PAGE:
Web development and CSS coding on a computer monitor.

Looking at the Most Important Website Design Elements

You can have the most amazing, high-quality content in the world, but if your website design elements are difficult to navigate (or just straight-up suck), then you’re missing out on a huge opportunity. If that wasn’t clear enough: in 2016 alone, people spent more than 7 billion hours on websites – almost twice as much time spent watching videos on YouTube. That’s how important it is to get this right.

Sometimes, people head to your website after finding you on social media. Or a first impression is made after a potential customer types in some keywords on Google (thanks, search engine optimization). They’re on your page; now you want your site to be user-friendly, right?

So let’s look at some key elements of successful websites and how they impact user experience (UX). Don’t just keep scrolling; these are important elements to understand.


When a website visitor can easily interact with a site, that means each page loads quickly. You also want a responsive website (or responsive web design). That’s a modern web design practice that allows sites and pages to display correctly on smart TVs, mobile devices, laptops – you name it. Use Google’s mobile-friendly test to see if your site works on different screen sizes.

Hero Images

Your hero image should have as much impact as the Hulk (or insert your favorite superhero). It’s a huge banner or image in the header portion (a.k.a. the top) of your website. These images initially catch your attention at the top of a web page. The better designed a hero image is, the more likely a potential customer remembers your brand. It’s a strong web design element that can leave a lasting impression on visitors.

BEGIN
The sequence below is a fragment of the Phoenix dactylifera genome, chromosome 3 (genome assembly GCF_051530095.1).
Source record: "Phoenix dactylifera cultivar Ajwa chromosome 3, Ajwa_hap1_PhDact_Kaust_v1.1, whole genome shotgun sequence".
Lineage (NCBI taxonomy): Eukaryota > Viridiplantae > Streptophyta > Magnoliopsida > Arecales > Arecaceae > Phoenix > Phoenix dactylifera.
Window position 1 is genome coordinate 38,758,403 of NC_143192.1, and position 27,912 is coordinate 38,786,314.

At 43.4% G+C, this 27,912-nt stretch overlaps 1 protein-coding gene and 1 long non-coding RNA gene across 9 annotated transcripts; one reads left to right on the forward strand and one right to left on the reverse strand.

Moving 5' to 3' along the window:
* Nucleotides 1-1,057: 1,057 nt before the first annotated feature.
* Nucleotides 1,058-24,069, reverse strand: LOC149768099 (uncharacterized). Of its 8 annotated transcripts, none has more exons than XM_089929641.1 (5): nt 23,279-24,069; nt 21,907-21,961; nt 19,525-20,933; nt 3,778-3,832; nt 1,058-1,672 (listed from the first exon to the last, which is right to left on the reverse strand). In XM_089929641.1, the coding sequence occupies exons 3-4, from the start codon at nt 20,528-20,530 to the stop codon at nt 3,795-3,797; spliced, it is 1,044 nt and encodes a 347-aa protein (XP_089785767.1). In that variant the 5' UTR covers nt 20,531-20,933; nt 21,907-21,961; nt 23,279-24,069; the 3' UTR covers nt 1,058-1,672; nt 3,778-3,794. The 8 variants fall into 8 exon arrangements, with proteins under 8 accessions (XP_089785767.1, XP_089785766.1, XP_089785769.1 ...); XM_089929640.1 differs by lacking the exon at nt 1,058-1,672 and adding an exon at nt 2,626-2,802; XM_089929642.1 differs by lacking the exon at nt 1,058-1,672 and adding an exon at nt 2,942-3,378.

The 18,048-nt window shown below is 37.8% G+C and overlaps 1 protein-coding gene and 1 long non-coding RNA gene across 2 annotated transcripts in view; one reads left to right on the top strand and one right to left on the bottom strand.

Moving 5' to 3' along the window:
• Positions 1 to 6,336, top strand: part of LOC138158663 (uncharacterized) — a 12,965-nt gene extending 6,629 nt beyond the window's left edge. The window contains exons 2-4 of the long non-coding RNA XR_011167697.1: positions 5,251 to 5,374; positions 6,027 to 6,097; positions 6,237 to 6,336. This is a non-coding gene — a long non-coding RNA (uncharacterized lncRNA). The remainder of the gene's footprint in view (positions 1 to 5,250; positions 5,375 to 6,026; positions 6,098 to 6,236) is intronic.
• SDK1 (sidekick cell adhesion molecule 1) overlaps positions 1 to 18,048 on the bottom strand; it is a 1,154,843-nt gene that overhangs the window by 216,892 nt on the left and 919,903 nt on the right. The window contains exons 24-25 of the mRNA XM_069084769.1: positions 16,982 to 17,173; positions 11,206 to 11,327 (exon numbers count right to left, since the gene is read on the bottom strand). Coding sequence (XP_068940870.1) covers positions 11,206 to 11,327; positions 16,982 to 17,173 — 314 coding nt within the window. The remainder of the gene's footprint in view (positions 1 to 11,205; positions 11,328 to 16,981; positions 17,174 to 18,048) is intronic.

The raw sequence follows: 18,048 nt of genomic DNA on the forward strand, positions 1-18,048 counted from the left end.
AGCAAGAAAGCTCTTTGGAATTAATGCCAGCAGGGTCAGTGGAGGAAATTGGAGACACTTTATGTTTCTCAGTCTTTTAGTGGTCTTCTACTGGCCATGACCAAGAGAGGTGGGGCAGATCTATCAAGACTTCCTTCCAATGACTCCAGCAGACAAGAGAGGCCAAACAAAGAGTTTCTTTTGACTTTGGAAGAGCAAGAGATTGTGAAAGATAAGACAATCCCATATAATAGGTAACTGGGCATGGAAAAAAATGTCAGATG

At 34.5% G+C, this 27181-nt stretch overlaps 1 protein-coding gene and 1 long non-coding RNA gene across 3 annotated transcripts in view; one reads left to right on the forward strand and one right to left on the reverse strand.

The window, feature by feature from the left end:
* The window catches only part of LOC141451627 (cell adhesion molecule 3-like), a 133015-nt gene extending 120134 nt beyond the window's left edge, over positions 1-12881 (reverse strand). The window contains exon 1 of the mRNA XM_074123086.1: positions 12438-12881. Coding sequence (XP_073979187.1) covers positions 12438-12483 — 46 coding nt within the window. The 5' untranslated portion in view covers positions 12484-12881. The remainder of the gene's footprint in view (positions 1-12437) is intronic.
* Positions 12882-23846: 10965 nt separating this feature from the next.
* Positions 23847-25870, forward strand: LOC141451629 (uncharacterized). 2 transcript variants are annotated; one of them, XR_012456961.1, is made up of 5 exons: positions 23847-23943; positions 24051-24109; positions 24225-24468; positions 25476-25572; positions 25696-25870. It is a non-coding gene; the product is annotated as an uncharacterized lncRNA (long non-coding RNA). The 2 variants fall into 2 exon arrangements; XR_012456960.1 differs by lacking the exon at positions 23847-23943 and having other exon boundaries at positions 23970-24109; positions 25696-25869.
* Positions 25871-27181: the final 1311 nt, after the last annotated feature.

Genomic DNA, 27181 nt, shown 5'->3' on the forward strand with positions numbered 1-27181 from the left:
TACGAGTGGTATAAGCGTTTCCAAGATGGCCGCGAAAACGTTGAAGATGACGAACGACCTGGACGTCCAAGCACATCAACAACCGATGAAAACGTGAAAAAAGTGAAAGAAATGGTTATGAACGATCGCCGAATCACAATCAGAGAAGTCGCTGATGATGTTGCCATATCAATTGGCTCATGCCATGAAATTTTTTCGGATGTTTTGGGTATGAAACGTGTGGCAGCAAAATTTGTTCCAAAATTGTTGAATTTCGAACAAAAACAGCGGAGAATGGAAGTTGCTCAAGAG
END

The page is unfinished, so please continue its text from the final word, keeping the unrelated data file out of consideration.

Typography is the art of arranging type to make written language legible and appealing when displayed. Focusing on typography will make all the difference to your audience’s experience with your site.

The primary goal of any website should be clarity: you want people to understand what they’re looking at as quickly and easily as possible. That’s why you must choose fonts that are easy to read and consistent throughout your design (for example, no confusing serif with sans serif). Your choice of typeface can also add emotion to a site. Think about how different fonts make you feel. (I mean, who doesn’t feel angry looking at Comic Sans?)

Hamburger Menus

No, this is not food-related. But, a hamburger menu is stacked like food. It’s an example of a navigation menu and usability in user interface (UI) design. You know what we’re talking about – it’s the three little horizontal lines you see on a site. If you look at our website, our hamburger menu is at the top right.

Color Palette

Think of the worst few colors to mash together. How about a neon cyan and 1980s-neon pink, a navy blue then a bold red? Imagine that color scheme when you open a homepage. As uncomfortable as it is to type that, it’s just as difficult to envision it.

Ideally, your brand’s color palette should be represented on your website. The colors should complement each other and not overwhelm the visitor.

Call to Action

Also known as CTAs, these guide your visitor on what they should do next. These are usually clickable buttons that say stuff like “Buy Now!” or “Sign Me Up!” CTAs should be concise and clear. Stay away from jargon or big words.

CTAs are also super important on landing pages, which usually collect some kind of contact information from a visitor in exchange for something else of value. Think of all the times you enter your email for a coupon.

White Space

A modern website design uses white space, a.k.a. the empty space on a webpage. But here’s the thing: it doesn’t have to be white. Depending on how you want the page to look, there are two kinds of white space: active and passive. Active is when you purposely want that minimalist feel by not putting stuff on the page during the design process. Passive is what you’d expect – natural empty space around text or images.

Lift Marketing Is Your Web Design Team

To sum it up, an effective website design is not a task to be taken lightly. Establishing trust and building relationships with customers, finding the right design and structure, and delivering an intuitive user experience while juggling all sorts of website design elements play an important role in creating a successful online presence.

Let Lift Marketing help you build your website the right way: with style and purpose. We create websites that promise results – don’t go another day without giving yourself the success you deserve!